HOUSTON (BP) -- For Anthony Rendon of the Washington Nationals, being a superstar baseball player comes with a lot of baggage that he can do without.
He doesn't like doing interviews. He doesn't like being idolized. He'd prefer simply to do his job on the field and not have to deal with everything that comes along with it.
"He is just a genuinely humble guy," said Gregg Matte, senior pastor of Houston's First Baptist Church, who has developed a friendship with Rendon in recent years. "He's one of the best players in baseball and yet not a lot of people know his name. And so, he hasn't tried to over promote himself at all. He's just been humble and done his job."
Rendon, a Houston native, will take the field tonight in the World Series against his hometown Astros as the star third baseman for the Nationals. Though a bit overshadowed in recent years by his former teammate Bryce Harper, Rendon busted out this year after Harper's departure. He set career-highs in batting average (.319), home runs (34), RBIs (126), on-base percentage (.412) and slugging percentage (.598).
But Rendon keeps a low profile and doesn't like to flaunt his successes. In a video that Matte shot with him in 2018, Rendon referenced a quote from Christian rapper KB.
"They label me as a Christian rapper, but all I know is I want to be more 'Christian' than 'rapper,'" Rendon quoted KB as saying. "I was thinking about that. I want to be known as the Christian baseball player. I'm still trying to grow into that. But at the end, I want to be more 'Christian' than 'baseball player.'
"If I just try to stay in the Word and try to surround myself with good people and have good community, I think that will just guide me on that path."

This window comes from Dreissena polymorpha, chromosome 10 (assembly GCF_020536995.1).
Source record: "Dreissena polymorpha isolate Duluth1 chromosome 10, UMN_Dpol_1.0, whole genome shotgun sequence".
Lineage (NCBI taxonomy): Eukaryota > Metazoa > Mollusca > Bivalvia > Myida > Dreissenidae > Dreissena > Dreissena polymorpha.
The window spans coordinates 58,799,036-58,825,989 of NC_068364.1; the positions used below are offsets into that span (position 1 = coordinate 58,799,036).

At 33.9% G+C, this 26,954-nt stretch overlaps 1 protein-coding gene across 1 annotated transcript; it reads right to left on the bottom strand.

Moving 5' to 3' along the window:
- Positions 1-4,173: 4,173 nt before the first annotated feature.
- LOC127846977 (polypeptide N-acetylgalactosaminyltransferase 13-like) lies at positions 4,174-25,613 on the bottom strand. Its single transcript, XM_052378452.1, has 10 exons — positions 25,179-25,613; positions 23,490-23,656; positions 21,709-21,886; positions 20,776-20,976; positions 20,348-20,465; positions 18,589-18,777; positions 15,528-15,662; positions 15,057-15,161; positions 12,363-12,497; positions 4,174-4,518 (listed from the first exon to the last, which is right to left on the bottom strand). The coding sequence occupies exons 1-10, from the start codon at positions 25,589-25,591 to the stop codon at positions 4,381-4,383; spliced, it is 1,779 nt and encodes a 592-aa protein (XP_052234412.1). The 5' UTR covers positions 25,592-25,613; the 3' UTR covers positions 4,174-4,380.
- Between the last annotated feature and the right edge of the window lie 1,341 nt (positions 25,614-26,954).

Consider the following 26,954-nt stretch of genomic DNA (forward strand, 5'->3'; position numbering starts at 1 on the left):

Greg Matte (left), senior pastor of Houston's First Baptist Church, and his wife Kelly during a visit to Washington, D.C., with Nationals third baseman Anthony Rendon (right) and his wife Amanda.
Matte met Rendon at a gym near his house, owned by a man who also attends Houston's First. The facility caters to professional baseball players, which Matte didn't know at the time.
"OK, who's not like the other?" Matte joked. "We've got the late 40s guy and his wife doing 15-pound weights ... and these professional athletes."
Matte struck up a friendship with Rendon, who later began attending Houston's First in the offseason. The author of a book entitled "Difference Makers: How to Live a Life of Impact and Purpose," published by B&H Publishing Group, Matte said Rendon is definitely a "difference maker."
"Anthony is a big-time difference maker on the field and even more importantly off the field," he said. "Humility, kindness and trust shine through him, showing he has more than just a great glove. He has a great heart."
Matte said Rendon is "very laid back," and that comes from a place of trust in the Lord that despite the pressure situations he's in, with thousands of people watching him, Rendon can relax and do his job.
Matte and his son Greyson, a senior in high school, recently went to Washington, D.C., to see the Nationals play. Rendon got them tickets and met them after the game, providing them with autographs and spending time with them.
"We talked to one of the coaches on the team who just bragged about what a difference maker Anthony is on the team, and just a great guy," Matte said.
The only problem with the friendship? Matte is a devoted Astros fan. And now Houston has to face Rendon and the Nationals in the World Series.
"I am cheering for the Astros, and I'm cheering for Anthony," Matte said. "So not the Nationals, just for him. I think he can have a great series and still lose."
Tim Ellsworth is associate vice president for university communications at Union University in Jackson, Tenn. BP reports on missions, ministry and witness advanced through the Cooperative Program and on news related to Southern Baptists’ concerns nationally and globally.